Wye Oak - Civilian
Wye Oak - Civilian

Wye Oak Civilian

March 04, 2011 | Slang0680167

At peak moments in a Wye Oak show, something very important happens. Andy Stack will be in deep concentration, pulling off the uncanny magic trick of laying down propulsive bass lines on a keyboard with his left hand while firing off ingenious drum parts with his other three limbs.

And as singer-guitarist Jenn Wasner steps back a few feet from the mic, basks in the full blast of the amp, and peels off a soul-baring solo, a blissful smile crosses her face, as if someone has just whispered to her the most wonderful secret.

Maybe the secret lies in Wye Oak’s third album, Civilian. Jenn wrote the songs over the summer of 2010, when she was going through a difficult time. Don’t bother asking her about it—she won’t tell you, but if you’ve listened to the album, then she already has. “This album was completely a lifeline for me,” Jenn says. “I don’t know how I would have made it through without it. It’s pretty much all I did that summer—sit in my little room and write songs.” She came up with bleakly powerful confessions about the loneliness and uncertainty of change, then brought them to Andy, and together they worked their Wye Oak voodoo on them, fleshing out arrangements, adding keyboard parts and vocal harmonies, and creating billowing codas that blow you away each time you listen to them. Andy played most of the keyboards and bass, and they split guitar duties. “Andy’s a great guitar player,” Jenn says, “so sometimes I was like, ‘Here, you do it.’” In fact, the igneous twin solos on the title track are half Andy and half Jenn.

Civilian is a kind of 21st-century folk music, imbued with dense shoegaze guitars, nearly melodic rhythms, and impeccable splashes of electronic color. It’s deeply and yet transparently layered; listen to how all the different parts mesh on “The Alter.” There are fleeting glimpses of outside influences—the Cocteau Twins here, Sonic Youth there, moments of Crazy Horse or Fleetwood Mac—but Civilian manages the tantalizing feat of sounding familiar yet impossible to pin down. Maybe the references are more to the world than to music, as on “Fish” with its uncannily aqueous sound plumbing dark depths, and “Plains” with its towering mirages of sound.

And the songwriting is subtly radical. Listen carefully and you’ll realize that only one of the songs has a chorus, recalling something Mike Watt once said about the Minutemen’s music: “We don’t write songs, we write rivers.” Without leaning on conventional structure, the songs beguile with fascinating chords and melodies, Jenn’s voice and riveting lyrics, mesmerizing rhythms, and an intoxicating aural landscape. Just as good writing has meaning between the lines, Civilian has meaning between the sounds: the combinations of harmonies, timbres, and words summon vivid and ineffable associations just beyond reach.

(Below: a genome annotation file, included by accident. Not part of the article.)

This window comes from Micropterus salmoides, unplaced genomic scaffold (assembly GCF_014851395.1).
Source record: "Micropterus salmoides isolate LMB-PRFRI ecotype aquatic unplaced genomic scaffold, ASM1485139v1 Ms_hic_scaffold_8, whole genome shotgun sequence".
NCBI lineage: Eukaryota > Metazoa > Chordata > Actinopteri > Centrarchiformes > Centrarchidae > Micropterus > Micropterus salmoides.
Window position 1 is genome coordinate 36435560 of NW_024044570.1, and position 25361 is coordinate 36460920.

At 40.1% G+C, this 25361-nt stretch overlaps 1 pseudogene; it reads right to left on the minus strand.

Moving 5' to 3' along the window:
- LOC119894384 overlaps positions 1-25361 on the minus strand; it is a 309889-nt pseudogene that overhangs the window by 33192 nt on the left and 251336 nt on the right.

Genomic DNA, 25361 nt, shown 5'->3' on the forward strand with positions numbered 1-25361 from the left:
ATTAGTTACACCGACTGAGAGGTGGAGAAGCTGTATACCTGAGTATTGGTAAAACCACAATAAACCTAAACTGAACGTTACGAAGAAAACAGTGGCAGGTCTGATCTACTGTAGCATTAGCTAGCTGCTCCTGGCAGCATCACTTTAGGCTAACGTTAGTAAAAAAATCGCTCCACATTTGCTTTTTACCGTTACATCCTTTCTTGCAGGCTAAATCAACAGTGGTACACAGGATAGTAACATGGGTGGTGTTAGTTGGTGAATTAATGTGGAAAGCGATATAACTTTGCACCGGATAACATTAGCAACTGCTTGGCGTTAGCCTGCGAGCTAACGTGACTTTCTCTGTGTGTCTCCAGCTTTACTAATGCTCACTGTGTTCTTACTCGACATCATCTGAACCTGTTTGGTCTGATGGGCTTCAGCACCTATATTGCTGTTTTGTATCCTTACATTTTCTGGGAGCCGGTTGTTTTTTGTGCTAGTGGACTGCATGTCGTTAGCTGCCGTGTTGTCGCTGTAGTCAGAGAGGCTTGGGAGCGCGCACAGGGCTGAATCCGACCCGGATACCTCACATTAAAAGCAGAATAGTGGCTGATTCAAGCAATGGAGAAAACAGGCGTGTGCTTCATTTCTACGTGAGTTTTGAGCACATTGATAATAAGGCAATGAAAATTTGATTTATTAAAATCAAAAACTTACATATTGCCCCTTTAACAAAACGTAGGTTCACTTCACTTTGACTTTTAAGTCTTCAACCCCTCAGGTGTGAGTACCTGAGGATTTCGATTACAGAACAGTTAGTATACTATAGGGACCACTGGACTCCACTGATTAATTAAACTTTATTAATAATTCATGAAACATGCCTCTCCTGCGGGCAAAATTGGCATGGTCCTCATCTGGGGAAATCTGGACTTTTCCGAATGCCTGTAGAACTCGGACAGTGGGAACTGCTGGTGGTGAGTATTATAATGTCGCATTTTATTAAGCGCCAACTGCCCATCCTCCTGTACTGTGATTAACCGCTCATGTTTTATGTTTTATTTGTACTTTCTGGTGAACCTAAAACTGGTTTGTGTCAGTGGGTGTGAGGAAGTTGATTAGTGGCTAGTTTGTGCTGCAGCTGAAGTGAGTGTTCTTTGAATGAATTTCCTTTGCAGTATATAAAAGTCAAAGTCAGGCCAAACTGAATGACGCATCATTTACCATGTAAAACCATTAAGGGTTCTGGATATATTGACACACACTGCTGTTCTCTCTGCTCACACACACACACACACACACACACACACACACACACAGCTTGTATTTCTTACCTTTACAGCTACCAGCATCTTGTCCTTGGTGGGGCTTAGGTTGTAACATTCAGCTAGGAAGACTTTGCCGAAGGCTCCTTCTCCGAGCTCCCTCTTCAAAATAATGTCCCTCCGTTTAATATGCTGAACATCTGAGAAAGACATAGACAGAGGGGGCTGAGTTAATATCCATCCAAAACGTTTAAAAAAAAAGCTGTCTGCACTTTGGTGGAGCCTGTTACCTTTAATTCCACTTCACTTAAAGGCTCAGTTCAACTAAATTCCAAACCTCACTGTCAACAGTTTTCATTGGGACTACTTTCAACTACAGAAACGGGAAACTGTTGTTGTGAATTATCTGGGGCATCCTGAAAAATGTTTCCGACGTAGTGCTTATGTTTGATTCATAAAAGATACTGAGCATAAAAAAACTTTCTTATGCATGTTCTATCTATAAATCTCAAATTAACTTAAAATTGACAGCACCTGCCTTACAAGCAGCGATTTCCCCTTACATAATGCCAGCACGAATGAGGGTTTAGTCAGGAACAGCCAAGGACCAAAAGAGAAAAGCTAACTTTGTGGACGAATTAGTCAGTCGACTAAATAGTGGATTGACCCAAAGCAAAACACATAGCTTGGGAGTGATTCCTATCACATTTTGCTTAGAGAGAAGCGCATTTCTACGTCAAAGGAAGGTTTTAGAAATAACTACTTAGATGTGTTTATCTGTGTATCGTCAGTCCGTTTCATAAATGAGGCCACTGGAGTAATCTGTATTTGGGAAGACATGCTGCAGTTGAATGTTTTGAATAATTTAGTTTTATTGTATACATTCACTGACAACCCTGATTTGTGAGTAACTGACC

While their debut album If Children was about the bonds of family, and its followup, The Knot, was about bonds with everyone else, Civilian is about bonds breaking and powerful energies being released. “This is the most emotionally direct set of songs that I’ve heard Jenn write,” Andy says. “I think she’s a little uncomfortable with that, but it sure is nice for anyone who listens to them.” Although the lyrics are unflinchingly personal, they’re shrouded in double-tracking and harmonies, submerged in the mix, and sometimes oddly phrased—almost smudging over their meanings. “These songs contain fragile information,” Jenn explains. “It’s a tightrope for me. It’s the only way to make songs that are so intensely personal.”

After recording and mixing the previous two albums themselves, Wye Oak brought in mixing engineer John Congleton (St. Vincent, Shearwater), who played a pivotal role in the sound of Civilian. “JC definitely pushed us into some exciting and sometimes scary new territory,” Andy says. “It was the most that Jenn and I had ever relinquished control of our music to someone else, but it gave us a chance to step back and see the big picture, whereas on previous recordings we got embroiled in the technical details.”

The songs on Civilian ring so true, it’s not surprising that there’s a story behind each one. The night Alex Chilton died, Jenn and Andy (born more than a decade after Big Star fell apart) played an emotional “Take Care” to close their SXSW show. That night, Jenn wrote the album opener “Two Small Deaths” in an Austin hotel room after hearing the news that a distant relative had been murdered. “Both were people who I had no personal connection with,” she says. “They were just distant people who had touched lives that I was close to.” It’s interesting, then, that a Chiltonesque acoustic ballad, “Doubt,” closes the album. “When I finished writing that song, I ran downstairs to my roommates, ecstatic because I knew I’d written the last track of the album,” Jenn says. “And I wasn’t depressed anymore. Songs are magic—they’re like sorcery. I was back to normal, or whatever version of normal I can be. I can’t afford therapy, but I sure have written a lot of songs.”

Civilian embodies one of music’s most amazing qualities: the paradox of going through a devastating experience, then not only summoning the strength to write about it, but making sense of it, creating something incredibly beautiful. As Jenn sings in “Plains”: “Try to remember, pen to the paper, portion it out, what’s it about.” All the hurt in the lyrics, all the ache in Jenn’s voice, is transcended through the anodyne powers of the music itself. So I know what that little voice is saying to make Jenn Wasner smile. It’s saying, “Don’t worry. I will save you.” And it can save you too.